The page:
LOS ANGELES — The number of gray whales migrating along the Pacific Coast of North America has steadily declined by nearly 40 percent from a 2016 peak, and the population produced its fewest calves on record this year, according to U.S. research released on Friday.
The 38 percent drop from the population’s 2016 high of 27,000 whales to 16,650 this year resembles previous fluctuations but warrants further attention, the National Oceanic and Atmospheric Research Administration report said.
Researchers at NOAA’s Southwest Fisheries Science Center in San Diego said the latest decline, though not fully explained, likely entails several factors including environmental changes that have shifted the whales’ food sources of tiny crustaceans and other invertebrates they prey on in the Arctic.
“Given the continuing decline in numbers since 2016, we need to be closely monitoring the population to understand what may be driving this trend,” David Weller, director of the center’s marine mammal and turtle division, said in comments announcing the findings.
A recent spike in gray whale strandings detected along the West Coast of North America from Mexico through Alaska prompted NOAA Fisheries to declare an “unusual mortality event” for the population in 2019, triggering closer scrutiny of the phenomenon.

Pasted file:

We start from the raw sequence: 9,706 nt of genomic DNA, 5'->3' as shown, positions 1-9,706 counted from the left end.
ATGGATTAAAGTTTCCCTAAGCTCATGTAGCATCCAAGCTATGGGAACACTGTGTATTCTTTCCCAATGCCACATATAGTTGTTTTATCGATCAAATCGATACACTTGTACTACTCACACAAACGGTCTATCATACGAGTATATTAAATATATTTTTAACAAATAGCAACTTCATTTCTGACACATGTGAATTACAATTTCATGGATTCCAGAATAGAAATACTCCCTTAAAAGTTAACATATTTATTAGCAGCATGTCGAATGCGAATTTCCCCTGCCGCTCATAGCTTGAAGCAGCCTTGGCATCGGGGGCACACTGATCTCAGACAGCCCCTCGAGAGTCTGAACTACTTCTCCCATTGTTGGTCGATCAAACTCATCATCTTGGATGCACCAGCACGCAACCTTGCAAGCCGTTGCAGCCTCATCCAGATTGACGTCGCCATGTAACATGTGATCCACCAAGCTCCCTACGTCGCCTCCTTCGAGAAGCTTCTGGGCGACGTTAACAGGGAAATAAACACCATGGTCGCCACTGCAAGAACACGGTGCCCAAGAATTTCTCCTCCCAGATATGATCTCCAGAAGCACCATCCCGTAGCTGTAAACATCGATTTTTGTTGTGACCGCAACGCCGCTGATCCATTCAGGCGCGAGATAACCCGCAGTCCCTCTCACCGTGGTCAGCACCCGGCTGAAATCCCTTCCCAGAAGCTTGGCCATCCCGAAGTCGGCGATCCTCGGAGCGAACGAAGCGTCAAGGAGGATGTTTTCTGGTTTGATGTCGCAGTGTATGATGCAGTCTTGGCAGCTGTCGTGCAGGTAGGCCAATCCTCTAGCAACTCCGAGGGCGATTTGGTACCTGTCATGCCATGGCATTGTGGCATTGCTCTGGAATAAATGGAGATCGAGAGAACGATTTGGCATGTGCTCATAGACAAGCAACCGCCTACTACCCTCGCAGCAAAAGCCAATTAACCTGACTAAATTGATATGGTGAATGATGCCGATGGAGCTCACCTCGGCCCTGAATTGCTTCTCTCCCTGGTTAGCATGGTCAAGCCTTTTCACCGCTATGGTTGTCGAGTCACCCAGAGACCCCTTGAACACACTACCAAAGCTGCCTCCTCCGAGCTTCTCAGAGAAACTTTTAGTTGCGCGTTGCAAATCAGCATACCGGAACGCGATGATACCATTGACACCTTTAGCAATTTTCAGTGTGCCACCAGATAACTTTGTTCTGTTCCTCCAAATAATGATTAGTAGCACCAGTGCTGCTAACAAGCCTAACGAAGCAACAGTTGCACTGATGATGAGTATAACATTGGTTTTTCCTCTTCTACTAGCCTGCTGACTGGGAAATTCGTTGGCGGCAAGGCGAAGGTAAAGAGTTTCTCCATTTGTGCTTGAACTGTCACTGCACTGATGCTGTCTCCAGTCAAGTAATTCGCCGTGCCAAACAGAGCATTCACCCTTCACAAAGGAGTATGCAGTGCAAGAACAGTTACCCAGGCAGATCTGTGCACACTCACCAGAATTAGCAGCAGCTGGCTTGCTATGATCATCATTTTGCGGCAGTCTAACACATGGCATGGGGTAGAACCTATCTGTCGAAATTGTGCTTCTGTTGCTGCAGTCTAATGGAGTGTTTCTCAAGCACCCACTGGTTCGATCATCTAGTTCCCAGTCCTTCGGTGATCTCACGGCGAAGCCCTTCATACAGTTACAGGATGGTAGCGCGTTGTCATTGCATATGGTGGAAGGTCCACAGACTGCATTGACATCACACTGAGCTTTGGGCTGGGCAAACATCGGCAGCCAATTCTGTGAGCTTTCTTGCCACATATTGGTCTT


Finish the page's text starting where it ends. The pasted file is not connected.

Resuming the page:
Many of the roughly 600 whales found washed up dead on beaches from 2019 to this year appeared malnourished, though some had died from other causes, such as boat collisions or attacks from killer whales, NOAA said.
The overall population slump among West Coast gray whales coincides with diminished reproduction, researchers found.
The most recent count of baby whales that ended in May estimated calf production this year at about 217 newborns, down from 383 calves tallied last year and the lowest number since such counts began in 1994, NOAA fisheries said.
Gray whales, one of the largest animals on Earth weighing up to 41 tons and reaching lengths of 49 feet (15 meters), are known for their visible annual 10,000-mile (16,000-kilometer) migration between feeding grounds in the Arctic and breeding grounds in Baja Mexico.
Gray whales of the eastern Pacific Ocean have seen sharp declines before, as in the late 1980s and early 1990s when their numbers similarly dropped roughly 40 percent before rebounding to a new high point, according to NOAA.
Commercial whaling once drove gray whales to the brink of extinction, but they have recovered enough to have been removed from the Endangered Species List in 1994.